Tonight, in a very dimly lit living room, I spent many hours sifting through some of my old books for 1st world reasons that aren’t important. I haven’t spent much time with my short bound friends in some time so it was nice to visit for a while.
The old days of spending endless hours in Northampton and Amherst dusty bookstores and coffee houses is a distant memory but like any powerful memory from our past, there are certain things – smells, sounds, textures, or images – that immediately take us back to those special (or not so special) times.
For me, tonight, it was a freshly opened Walt Whitman; a book that hadn’t been cracked in many, many years. Immediately, it emitted that nostalgic puff of musty poetry that book lovers cherish and in an instant, I was transported to a time when life was simpler and more reflective.
This particular book had been given to me as a Christmas present by my step-father, John. I had been an English major in college with all the answers and he was an English teacher at St. John’s Prep with an perpetual level of patience for me. There were times that we would spend hours talking about books and writers or listening to music. I think we both cherished those conversations, those moments which in hindsight are some of the most special of my life.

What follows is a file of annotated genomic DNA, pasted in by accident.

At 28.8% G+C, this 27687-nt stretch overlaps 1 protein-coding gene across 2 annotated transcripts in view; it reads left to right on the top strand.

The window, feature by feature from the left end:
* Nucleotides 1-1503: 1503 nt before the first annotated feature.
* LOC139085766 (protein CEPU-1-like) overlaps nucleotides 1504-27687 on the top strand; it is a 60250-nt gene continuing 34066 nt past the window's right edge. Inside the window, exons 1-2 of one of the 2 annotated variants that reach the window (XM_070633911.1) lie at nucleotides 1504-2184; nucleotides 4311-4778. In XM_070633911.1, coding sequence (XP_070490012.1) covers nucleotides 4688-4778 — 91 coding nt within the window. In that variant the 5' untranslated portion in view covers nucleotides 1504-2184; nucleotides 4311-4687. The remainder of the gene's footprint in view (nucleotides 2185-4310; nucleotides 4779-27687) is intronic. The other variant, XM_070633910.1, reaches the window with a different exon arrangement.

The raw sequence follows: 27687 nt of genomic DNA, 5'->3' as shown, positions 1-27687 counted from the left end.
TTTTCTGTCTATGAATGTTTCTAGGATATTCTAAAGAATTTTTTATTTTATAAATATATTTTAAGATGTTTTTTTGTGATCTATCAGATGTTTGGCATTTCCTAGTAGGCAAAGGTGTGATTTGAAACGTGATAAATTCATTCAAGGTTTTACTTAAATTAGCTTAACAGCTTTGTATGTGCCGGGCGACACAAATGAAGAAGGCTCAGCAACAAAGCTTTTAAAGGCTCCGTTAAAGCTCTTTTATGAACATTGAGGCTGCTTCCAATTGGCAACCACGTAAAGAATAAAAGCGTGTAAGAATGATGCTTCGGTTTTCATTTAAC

I opened that book tonight and peered down at the first page.
I had completely forgotten that he had written that note in the book so many years ago. But almost 22 years later, it moved me.
We lost John in December of 2005 very unexpectedly but for a split second, as I sat in the solace of my book sanctuary, I felt that he was close. That, yes, he *was* proud of me.
I miss him.
I miss our conversations.
I miss sharing our mutual love of music and literature.
But I find comfort knowing that while John will always be like a blade of grass, ‘intricate and fascinating’ in my memories, we can still always meet in a field of grass moving in waves of wind to chat about the demise of authentic rock and the profound loss I feel that he never got to meet all of his grandchildren.
Surely, it’s not the same but it’s just as beautiful, in a different way.
Like he said, ‘It’s good stuff’.